We’re well past the point when it’s possible to neatly classify black metal by national origin (if there ever was such a point). Yet when I think of Finnish black metal, images of thrusting goats and leering demons still come to mind, spawned by the feral, carnal viciousness deployed by some of the country’s best-known blasphemous deviants.
Those same images sprang to mind more than once in listening to the self-titled debut album by the anonymous Finnish duo Disciples of the Void, but mixed with other mental imagery, because the album is a multi-dimensional affair, one of those gripping surprises that is both atmospheric and rampantly physical in its sensations, successful in its appeal to base instincts and also evocative of less carnal and more august, but more frightening, visions.
After a handful of additional paragraphs by way of introduction, we will have a full stream of the album for your exploration in advance of its release by Primitive Reaction two days from now on December 7th.
Disciples of the Void don’t disguise their devotion to second-wave black metal from the ’90s, nor do they attempt to tear the wheel apart and reinvent it, but they also haven’t put rigid limits around the influences they’ve drawn upon. And so the music channels the sounds of demonism and damnation, of devouring lust and wretched degradation, and of terrible, fearsome majesty. The album is part blast furnace, part thrusting orgy, part dervish-like whirls, part solemn expressions of glorification and misery.
If there’s a dominant impression, it’s one of immense sulfurous storms of dramatic, frightening power that overwhelm the senses with near-symphonic immensity. The production gives the music a ravishing clarity, but it’s still dense and devastating.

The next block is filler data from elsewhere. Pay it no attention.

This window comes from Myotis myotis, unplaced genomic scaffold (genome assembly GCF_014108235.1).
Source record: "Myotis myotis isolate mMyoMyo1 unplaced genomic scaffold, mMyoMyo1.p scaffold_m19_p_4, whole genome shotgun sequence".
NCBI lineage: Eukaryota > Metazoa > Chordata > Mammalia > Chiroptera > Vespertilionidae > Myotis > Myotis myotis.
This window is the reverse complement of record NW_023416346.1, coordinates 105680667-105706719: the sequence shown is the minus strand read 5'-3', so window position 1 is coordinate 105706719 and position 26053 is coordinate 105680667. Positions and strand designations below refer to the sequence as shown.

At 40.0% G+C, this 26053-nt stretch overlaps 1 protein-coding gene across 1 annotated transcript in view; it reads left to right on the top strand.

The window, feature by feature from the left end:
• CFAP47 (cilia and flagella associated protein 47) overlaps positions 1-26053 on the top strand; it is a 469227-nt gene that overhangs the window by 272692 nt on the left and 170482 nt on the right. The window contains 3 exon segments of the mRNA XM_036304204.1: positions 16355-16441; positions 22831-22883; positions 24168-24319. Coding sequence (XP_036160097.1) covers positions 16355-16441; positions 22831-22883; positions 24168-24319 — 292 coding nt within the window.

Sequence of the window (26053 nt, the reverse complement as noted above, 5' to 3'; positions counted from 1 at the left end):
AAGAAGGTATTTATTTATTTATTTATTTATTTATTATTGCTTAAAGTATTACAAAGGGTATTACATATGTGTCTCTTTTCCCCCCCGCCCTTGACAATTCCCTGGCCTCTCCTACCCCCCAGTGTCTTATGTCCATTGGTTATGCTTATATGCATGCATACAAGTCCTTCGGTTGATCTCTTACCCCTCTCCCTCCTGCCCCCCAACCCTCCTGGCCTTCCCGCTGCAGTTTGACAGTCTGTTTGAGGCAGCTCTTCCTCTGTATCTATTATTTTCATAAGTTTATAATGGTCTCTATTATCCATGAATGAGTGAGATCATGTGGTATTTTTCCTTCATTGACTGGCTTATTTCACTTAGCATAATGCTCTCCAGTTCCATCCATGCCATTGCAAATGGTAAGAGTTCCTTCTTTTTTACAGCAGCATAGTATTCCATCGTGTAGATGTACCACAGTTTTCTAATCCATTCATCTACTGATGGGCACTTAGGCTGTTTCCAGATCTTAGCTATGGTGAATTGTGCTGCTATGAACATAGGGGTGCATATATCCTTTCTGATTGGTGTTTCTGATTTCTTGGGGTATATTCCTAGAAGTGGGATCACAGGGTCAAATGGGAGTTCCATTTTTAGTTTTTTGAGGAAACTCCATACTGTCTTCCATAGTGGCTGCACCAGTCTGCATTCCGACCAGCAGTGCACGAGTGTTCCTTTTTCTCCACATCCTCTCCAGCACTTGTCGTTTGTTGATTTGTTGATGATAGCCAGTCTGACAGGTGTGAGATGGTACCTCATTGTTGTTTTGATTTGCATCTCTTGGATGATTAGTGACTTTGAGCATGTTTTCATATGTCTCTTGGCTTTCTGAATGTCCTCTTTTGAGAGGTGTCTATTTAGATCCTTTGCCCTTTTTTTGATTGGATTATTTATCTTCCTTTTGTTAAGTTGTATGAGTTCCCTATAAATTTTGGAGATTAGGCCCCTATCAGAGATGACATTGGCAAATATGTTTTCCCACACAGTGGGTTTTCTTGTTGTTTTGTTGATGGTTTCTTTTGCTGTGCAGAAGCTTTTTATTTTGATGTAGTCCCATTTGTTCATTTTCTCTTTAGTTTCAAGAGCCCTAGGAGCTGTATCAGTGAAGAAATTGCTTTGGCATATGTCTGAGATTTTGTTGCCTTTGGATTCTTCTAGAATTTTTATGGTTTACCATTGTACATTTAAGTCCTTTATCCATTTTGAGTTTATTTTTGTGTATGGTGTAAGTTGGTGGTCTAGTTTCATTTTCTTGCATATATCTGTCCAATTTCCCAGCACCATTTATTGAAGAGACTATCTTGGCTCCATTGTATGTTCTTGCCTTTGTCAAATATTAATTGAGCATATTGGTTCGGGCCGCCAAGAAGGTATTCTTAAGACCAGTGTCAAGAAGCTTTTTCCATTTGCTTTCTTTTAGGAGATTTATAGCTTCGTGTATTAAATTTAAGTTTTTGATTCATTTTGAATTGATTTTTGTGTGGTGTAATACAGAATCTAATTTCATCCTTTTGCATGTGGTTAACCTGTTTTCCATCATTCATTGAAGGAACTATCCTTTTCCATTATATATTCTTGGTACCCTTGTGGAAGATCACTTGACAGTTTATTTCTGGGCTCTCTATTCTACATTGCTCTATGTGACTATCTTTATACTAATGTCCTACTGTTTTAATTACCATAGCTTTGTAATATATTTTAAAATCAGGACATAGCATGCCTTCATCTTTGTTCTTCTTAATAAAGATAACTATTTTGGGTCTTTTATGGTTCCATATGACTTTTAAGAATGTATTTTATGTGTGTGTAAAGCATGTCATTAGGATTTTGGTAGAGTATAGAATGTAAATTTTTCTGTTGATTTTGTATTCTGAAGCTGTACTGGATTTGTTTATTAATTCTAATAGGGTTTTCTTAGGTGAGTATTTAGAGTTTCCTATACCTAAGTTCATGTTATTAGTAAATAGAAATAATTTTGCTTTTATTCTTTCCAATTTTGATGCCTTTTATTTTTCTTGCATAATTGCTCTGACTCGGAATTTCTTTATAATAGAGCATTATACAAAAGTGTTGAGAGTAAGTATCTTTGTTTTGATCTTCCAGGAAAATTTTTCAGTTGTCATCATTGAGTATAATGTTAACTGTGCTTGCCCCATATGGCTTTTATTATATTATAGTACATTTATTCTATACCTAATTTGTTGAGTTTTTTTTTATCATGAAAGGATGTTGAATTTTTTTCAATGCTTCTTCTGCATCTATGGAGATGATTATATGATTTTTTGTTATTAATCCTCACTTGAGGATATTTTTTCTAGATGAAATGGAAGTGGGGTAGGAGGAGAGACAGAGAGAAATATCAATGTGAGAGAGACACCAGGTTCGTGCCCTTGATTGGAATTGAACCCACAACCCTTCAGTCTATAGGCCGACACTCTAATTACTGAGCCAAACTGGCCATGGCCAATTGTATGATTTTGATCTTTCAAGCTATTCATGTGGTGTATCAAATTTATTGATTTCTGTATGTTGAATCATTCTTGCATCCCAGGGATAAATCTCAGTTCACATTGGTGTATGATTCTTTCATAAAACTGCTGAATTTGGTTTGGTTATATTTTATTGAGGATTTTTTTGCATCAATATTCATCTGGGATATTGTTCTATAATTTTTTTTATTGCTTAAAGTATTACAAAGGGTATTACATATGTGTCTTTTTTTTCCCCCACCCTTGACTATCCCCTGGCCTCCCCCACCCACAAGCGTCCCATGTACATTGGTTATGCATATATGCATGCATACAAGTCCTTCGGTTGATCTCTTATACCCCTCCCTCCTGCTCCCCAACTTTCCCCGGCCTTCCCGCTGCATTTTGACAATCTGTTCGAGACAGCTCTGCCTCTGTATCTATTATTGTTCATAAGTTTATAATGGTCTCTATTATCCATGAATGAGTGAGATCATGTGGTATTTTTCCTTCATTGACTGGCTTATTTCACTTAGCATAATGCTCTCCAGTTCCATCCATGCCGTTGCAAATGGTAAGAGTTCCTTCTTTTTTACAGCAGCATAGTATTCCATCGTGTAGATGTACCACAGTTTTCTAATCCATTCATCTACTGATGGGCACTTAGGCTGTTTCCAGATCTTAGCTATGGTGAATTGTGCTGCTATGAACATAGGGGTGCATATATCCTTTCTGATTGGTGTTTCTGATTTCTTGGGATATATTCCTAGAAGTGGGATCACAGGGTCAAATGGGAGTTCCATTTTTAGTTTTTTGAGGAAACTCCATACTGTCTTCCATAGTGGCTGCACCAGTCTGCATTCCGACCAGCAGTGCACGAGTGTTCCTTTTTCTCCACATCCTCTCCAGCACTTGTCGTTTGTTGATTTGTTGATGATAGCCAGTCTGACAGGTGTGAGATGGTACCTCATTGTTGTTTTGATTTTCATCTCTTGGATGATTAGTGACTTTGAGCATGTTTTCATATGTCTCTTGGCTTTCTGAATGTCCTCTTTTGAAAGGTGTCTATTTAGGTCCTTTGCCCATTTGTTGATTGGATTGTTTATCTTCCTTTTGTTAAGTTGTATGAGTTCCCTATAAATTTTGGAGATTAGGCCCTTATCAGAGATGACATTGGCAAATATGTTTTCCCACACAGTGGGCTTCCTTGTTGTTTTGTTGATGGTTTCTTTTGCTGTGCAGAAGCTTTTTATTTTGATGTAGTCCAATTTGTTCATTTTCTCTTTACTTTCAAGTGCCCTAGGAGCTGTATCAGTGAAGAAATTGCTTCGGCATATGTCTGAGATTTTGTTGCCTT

The music’s striking power is due in no small part to the speed and ferocity of the drumming, which was executed here by session member Trish Kolsvart (who has contributed her talents to such projects as Urarv, Elände, and as a live member for Craft and Necrodelirium). Across her tumultuous battering performances, augmented by deep bass pulsations, waves of melody cascade in a manner that is both searing and cold, burning and bleak.
Chaos erupts, but as forecast by the album’s opening infernal fanfare (“Ad Gloriam Invictus Satana”), the songs also reveal components of soaring yet ominous grandeur and occult mysticism. On the other hand, the band also break out rocking, lustful, head-hammering chords and vibrant, hook-heavy, emotionally evocative leads that often shimmer on the border where pain and ecstasy meet.
Some brief interludes of beguiling strumming and picking lurk within “The Heirs of Wormwood”, and “Enter the Void” is a foreboding interlude all its own, but for the most part the album is unrelentingly intense, even though the intensity takes different shapes. And the utter viciousness of the vocals, which are wide-ranging but always blood-curdling, form a key part of that unremitting intensity — until you reach the singing in the band’s cover of Bathory’s mythic “Home of the Once Brave” from 1990’s Hammerheart, which ends the album.
In some obvious ways, that choice of a closing track marks a dramatic departure from the tracks that precede it, but given the band’s devotion to ’90s black metal, it also makes sense — and they do a fine job with their cover, as they do with everything else they’ve created for this first full-length.
And with that introductory review behind us, we hope you enjoy Disciples of the Void. Look for its release by Primitive Reaction on December 7th.